What Do Pakistani Women Look Like?
I’ve been struggling to find the right words to share my thoughts on an experience that has been weighing on my mind for quite some time. It’s about time I finally speak up. I hope that I can do it as clearly and compassionately as possible.
I’m sure that many of you have noticed the increased dialogue lately, regarding cultural appropriation and sensitivity. As a WOC and as someone who considers herself dedicated to working on addressing and healing collective and individual trauma, this is a topic that I feel very passionately about and it triggers something inside of me.
I have so much to say… but for now I’m going to focus on one specific issue, regarding a compliment that I’ve heard many times throughout my life. The compliment usually starts in the form of a question asked by a well-intentioned stranger:
“Where are you from?”, or “what’s your ethnicity?”
When I reveal that my parents are from Pakistan, there is usually surprise and a statement like “wow, I would’ve never guessed… you’re so pretty!”, or something along those lines. Interestingly, this is a compliment I’ve received from almost all different races and ethnicities. While I know that the compliment was coming from a kind place and is flattering to a certain degree, I can’t help but also feel a bit uneasy about the unspoken implications that it carries.
Why is it so surprising that women from Pakistan can be pretty / gorgeous / beautiful?
When it comes to my response though, I’ve always known that I had a choice.
On one hand - I may feel justified to be offended by the back-handed compliment, and get angry. I may choose to assume negative intent, and feel that the “compliment” was actually an insult to all Pakistani women.
On the other hand - I can do what I’ve always done. I can choose to recognize ignorance intermingled with their kind but misguided intention, take the compliment and say thank you, then just let it go.
This latter approach has been the easiest and least confrontational for me, so that was my default… but I’m starting to realize that perhaps neither one of those response choices are actually doing anything to dispel the ignorance and resolve the deeper underlying issue.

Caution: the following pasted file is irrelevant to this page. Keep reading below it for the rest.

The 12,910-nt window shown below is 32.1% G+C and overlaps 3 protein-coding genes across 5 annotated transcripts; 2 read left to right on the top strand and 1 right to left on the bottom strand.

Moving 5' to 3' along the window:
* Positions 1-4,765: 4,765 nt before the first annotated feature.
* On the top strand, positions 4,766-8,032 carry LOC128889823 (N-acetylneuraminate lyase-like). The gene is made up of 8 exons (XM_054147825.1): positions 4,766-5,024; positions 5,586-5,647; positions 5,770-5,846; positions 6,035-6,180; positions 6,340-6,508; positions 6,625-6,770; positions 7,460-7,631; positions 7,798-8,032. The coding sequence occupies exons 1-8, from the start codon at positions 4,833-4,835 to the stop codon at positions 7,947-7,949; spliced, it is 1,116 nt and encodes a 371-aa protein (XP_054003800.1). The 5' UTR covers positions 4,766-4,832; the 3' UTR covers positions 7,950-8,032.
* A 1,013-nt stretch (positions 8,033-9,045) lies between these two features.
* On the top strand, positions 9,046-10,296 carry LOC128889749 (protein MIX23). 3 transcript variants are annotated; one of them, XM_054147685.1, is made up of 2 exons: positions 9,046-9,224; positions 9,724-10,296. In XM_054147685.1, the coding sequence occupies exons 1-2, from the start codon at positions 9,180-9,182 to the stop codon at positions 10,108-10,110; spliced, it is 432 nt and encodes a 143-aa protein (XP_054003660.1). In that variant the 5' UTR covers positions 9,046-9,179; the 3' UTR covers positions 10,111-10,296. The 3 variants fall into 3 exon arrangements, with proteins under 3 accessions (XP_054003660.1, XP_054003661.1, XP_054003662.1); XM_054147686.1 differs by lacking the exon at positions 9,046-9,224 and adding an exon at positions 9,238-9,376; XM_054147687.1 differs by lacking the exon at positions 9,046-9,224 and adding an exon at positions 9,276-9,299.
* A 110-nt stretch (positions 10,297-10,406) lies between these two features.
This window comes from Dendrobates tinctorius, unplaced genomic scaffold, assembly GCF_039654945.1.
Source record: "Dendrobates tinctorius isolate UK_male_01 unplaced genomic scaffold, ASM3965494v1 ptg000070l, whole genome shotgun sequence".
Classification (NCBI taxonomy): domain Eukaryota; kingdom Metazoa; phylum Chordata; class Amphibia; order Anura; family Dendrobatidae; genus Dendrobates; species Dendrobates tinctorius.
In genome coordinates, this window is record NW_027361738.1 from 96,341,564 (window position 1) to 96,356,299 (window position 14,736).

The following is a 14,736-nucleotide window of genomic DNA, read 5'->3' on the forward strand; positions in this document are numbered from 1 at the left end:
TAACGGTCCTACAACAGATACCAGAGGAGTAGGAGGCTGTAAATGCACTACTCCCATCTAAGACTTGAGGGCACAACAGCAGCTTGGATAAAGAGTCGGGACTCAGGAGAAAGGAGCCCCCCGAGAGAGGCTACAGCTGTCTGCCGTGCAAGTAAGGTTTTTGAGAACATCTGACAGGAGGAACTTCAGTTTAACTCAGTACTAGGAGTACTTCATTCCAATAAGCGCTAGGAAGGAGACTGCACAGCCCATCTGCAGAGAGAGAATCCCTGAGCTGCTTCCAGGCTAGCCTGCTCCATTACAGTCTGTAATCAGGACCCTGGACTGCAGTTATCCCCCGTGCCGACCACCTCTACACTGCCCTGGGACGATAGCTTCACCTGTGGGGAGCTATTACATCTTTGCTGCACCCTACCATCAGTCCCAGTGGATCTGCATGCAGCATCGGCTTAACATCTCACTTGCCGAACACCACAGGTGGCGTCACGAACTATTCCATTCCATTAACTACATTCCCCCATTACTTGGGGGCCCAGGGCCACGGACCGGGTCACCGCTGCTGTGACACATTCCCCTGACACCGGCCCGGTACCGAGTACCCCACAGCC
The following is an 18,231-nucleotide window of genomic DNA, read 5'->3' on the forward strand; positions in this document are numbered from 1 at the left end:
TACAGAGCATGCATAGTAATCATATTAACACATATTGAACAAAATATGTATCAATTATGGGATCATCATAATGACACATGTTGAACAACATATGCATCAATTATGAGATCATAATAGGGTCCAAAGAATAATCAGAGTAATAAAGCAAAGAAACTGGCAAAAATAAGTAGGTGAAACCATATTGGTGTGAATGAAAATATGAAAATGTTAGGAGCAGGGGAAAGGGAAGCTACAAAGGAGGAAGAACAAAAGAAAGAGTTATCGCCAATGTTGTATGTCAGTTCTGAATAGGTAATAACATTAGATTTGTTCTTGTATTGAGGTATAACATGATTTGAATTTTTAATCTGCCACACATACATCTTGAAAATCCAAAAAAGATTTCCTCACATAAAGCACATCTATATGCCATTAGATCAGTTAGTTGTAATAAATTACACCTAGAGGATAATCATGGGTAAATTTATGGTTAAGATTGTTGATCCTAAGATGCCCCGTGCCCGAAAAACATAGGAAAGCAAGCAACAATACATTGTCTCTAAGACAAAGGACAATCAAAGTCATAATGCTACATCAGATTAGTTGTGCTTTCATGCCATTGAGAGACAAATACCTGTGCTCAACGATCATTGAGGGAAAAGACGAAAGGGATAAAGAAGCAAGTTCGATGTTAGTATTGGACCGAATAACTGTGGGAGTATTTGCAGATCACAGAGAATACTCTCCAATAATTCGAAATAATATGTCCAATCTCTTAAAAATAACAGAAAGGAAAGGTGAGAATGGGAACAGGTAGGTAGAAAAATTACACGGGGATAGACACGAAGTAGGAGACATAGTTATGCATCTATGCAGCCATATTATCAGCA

All people have certain misperceptions.
Whether it’s because of hidden political agendas and media propaganda, broad assumptions by extrapolation from isolated incidences (ex: all Muslims are terrorists because of 9/11, all cops are pigs because of police brutality, etc.), or just a sheer lack of information and exposure- none of us are immune to ignorance and judgement.
My realization is this:
We do not have to limit ourselves to either confrontation or passivity.
We have the power to choose something above it… it may be a radical suggestion, but please bear with me.
When faced with an offensive or culturally insensitive situation -
What if WE decided to chose compassion, forgiveness and humility - instead of anger, resentment and blame?
What if WE chose to educate others through sharing our own stories and our lived experiences?
And then, what if WE were willing to open our minds and our hearts, and allowed ourselves to be educated in return?
At last night’s event and in her latest book, Dare to Lead, Brene Brown says “Clear is kind. Unclear is unkind.”
By becoming angry, or by choosing not to communicate my feelings for whatever reason, I realize that I am unintentionally being unkind. All that does is add to the collective trauma, which all of us are effected by… and so, the only way I can stop my own suffering is by refusing to be apathetic to the suffering and trauma of others.
That is why I am inspired to communicate my feelings as clearly and effectively as possible, no matter how uncomfortable it may be. We have all suffered long enough.
So here it is - loud and clear:
ALL women are beautiful. Don’t assume that you know someone’s ethnicity, race or country of origin just by the way they look. And don’t assume the most negative intentions, when you hear or see something that triggers you, offends you or rubs you the wrong way.
Communicate with kindness and be humble.
I write this with love, as a tribute to all of the Pakistani women I didn’t speak up for in the past.
And I write this with love, for all of the people who didn’t know:
The women pictured below are my family and friends. The first picture is my mom. This is a just small glimpse of what some Pakistani and Indian women look like.